You'll Grow Out of It
I'm a bit of a sucker for essay collections written by comedians. I adored Mindy Kaling's books (Is Everyone Hanging Out Without Me? (And Other Concerns) and Why Not Me?), Amy Poehler's Yes Please is full of fantastic wisdom, and how can you not adore Tina Fey (Bossypants). And so it brings me to Jessi Klein's You'll Grow Out of It. What was different about this collection-- from Mindy, Amy, and Tina (yes, we're on a first-name basis) -- is that Klein is not on a TV show, or a recognizable comedic persona. Rather, she has made a name for herself behind-the-scenes, as head writer for "Inside Amy Schumer", a show that is known for its sketches that address sex and womanhood. The reason I read this book is actually thanks to another book review, "Jessi Klein's New Book is Better than Therapy" on The Cut, which wrote "How each chapter will resonate depends on each reader's particular station in life, and I suspect neurotic, semi-dorky Jewish girls in New York who love writing and comedy might feel the hippo-tortoise affinity most keenly." (You'll have to read the book to understand what the "hippo-tortoise affinity" means). She focuses on growing up and coming into her own as a woman, and I think her best chapters were her most weirdly specific ones, like the essay on the Bachelor or getting an epidural. Here's one of my favorite passages from the book, in which she describes her "type"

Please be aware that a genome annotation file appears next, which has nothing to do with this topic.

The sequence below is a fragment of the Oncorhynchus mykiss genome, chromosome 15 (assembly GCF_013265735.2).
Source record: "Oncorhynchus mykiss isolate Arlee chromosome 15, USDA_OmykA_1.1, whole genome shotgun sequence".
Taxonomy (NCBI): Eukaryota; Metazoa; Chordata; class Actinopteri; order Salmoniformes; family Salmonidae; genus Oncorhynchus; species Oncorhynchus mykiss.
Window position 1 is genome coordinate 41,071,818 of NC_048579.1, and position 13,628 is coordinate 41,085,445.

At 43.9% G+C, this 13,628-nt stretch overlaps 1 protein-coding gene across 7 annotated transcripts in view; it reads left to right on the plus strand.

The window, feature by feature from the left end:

Noses are of key importance. I need a large nose. Something with a bump. I cannot abide by a small nose on anyone, really--men or women. I need the kind of nose that suggests some sort of Jewish/Italian/Green/African influence. The kind of nose that says, "at some point in the history of my people, we were forced to flee."